While criticism over “comedienne” Kathy Griffin’s outrageous photo, holding in hand the bloodied and severed head of President Donald Trump, was warranted, some additional observations need to be made.

On Feb. 21, 2002, Americans awoke to an Internet horror – a video of a most gruesome act – the beheading of Wall Street Journal reporter Daniel Pearl. On assignment in Pakistan, he was kidnapped Jan. 23 by a militant Muslim group. Not until May 16 was his severed head and decomposed body – dismembered into 10 pieces – found in a shallow grave. Five years later, an architect of the 9/11 terrorist attacks, Khalid Sheikh Mohammad, now in custody in Guantanamo, claimed he personally executed Pearl.

In 2004, another gruesome beheading video of an American, this time in Iraq, was posted. The victim was U.S. government contractor Nicholas Berg. His executioner was Abu Musab al-Zarqawi, the “Prince of al-Qaida in Iraq” who would later be credited with founding ISIS. Zarqawi would not live long enough to see his terrorist group’s early successes as he was killed in 2006 in a U.S. airstrike. Ironically, the last vision he had in this life was of U.S. soldiers rushing in to identify his body immediately after the attack. However, he quickly succumbed to his wounds. One hopes the first person greeting Zarqawi “on the other side” was Nicholas Berg, providing him directions to the Netherworld.

Clearly, execution by means of beheading is an act totally anathema to Western culture – but not so for Islam’s. The practice goes back to the days of the Prophet Muhammad. He embraced it after the Banu Qurayza Jews surrendered to him without a fight in A.D. 627. Reportedly beheaded were between 500-900 men and children (those not yet reaching puberty were spared), an exercise in which Muhammad personally participated.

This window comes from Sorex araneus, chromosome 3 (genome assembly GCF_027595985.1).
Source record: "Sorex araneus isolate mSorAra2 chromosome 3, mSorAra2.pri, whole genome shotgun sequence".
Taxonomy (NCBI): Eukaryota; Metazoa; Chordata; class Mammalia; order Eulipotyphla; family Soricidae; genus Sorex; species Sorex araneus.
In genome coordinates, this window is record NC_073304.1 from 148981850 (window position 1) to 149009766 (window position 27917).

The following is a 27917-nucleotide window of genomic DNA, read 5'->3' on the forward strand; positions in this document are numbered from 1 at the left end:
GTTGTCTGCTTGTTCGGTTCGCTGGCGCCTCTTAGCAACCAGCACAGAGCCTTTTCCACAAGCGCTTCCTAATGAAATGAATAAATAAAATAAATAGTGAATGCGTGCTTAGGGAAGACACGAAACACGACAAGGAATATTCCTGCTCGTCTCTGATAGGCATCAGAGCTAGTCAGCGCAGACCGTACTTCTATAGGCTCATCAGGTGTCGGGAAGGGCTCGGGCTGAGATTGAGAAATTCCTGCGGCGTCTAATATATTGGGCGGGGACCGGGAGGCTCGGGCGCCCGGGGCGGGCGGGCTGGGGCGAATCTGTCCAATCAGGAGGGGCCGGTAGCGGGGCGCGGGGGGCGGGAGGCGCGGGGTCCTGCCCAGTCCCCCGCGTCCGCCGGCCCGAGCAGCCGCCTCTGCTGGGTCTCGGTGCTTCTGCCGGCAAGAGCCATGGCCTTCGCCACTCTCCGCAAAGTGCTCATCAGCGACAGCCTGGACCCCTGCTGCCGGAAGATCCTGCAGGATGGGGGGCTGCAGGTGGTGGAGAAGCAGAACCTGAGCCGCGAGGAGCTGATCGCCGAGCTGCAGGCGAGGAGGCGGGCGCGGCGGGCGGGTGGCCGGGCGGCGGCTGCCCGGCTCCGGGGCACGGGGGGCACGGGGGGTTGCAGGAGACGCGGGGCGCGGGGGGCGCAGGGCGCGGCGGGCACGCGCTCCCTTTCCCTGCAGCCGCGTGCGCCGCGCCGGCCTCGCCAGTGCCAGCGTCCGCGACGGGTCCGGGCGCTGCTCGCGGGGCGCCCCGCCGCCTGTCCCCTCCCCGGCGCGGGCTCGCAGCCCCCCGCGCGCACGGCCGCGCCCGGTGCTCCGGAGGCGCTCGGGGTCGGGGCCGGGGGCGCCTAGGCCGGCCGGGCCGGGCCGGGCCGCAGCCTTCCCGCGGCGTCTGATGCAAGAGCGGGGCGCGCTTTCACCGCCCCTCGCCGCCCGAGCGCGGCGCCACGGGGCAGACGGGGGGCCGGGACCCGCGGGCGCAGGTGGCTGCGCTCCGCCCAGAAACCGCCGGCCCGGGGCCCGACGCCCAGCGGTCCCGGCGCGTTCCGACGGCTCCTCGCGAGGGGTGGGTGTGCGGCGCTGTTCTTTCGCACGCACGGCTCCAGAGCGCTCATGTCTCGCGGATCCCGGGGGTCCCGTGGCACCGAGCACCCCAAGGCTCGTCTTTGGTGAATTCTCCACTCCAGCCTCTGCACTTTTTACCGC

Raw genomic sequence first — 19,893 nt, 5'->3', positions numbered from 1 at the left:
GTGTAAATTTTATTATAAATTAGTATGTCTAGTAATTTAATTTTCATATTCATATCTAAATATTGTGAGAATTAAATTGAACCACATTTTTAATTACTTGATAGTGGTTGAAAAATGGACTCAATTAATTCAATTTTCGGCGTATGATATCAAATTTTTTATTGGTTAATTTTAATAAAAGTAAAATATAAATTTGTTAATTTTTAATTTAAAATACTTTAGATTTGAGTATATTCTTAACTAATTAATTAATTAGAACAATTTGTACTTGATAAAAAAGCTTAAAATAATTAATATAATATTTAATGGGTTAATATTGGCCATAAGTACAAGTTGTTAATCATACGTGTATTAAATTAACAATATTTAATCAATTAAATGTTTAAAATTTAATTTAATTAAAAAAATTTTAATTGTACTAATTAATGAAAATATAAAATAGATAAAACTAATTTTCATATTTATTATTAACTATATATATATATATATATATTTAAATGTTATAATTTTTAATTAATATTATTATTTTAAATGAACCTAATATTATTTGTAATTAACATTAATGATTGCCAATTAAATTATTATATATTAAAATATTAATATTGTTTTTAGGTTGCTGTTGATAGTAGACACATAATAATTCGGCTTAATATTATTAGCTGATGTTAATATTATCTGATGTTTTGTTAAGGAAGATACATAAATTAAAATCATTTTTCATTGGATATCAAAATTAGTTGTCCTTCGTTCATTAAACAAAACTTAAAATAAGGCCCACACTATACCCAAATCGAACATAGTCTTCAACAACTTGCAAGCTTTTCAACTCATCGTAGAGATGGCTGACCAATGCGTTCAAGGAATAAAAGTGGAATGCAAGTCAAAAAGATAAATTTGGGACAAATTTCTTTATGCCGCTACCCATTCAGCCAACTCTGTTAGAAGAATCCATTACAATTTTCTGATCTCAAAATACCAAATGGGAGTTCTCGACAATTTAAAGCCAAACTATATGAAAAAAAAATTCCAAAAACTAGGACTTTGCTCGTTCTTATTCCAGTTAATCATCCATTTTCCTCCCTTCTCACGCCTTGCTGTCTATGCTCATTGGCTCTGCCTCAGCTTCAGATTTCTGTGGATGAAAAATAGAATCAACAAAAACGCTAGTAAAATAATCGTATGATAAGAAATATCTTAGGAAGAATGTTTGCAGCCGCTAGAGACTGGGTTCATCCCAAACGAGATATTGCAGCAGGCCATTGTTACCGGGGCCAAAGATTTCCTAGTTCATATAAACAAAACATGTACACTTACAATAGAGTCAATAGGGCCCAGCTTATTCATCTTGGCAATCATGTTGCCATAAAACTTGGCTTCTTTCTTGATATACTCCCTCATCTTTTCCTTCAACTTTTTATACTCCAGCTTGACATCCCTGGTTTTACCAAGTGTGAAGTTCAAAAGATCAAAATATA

Since Muhammad’s days, little has changed from Islam’s perspective about the appropriateness of beheadings and severing various body parts as punishment for one’s transgressions under Shariah.

A 2010 Arabic television interview with an official executioner was most telling as to how such a gruesome practice is so casually accepted in Islamic culture.

Abdallah al-Bishi was a Saudi state executioner who did it all – beheadings and cutting off hands and legs on opposite sides of the body of the accused – “for the benefit of Allah.” He arrived late for his live interview as a pending execution had delayed him. Queried by two males and one female interviewer, neither Bishi nor his questioners appeared uneasy about their subject matter.

A blogger, obviously from a Western culture who had watched the interview, accurately summed up this observation, noting, “What I find so disturbing about this is the casual demeanor of everyone. … They are talking to this guy as if he is a gardener and they want to know … how he goes about landscaping or pruning rose bushes. The woman is almost smiling as if he’s a rock star. He talks about his job like it’s any old 9 to 5 … they see nothing wrong with it.”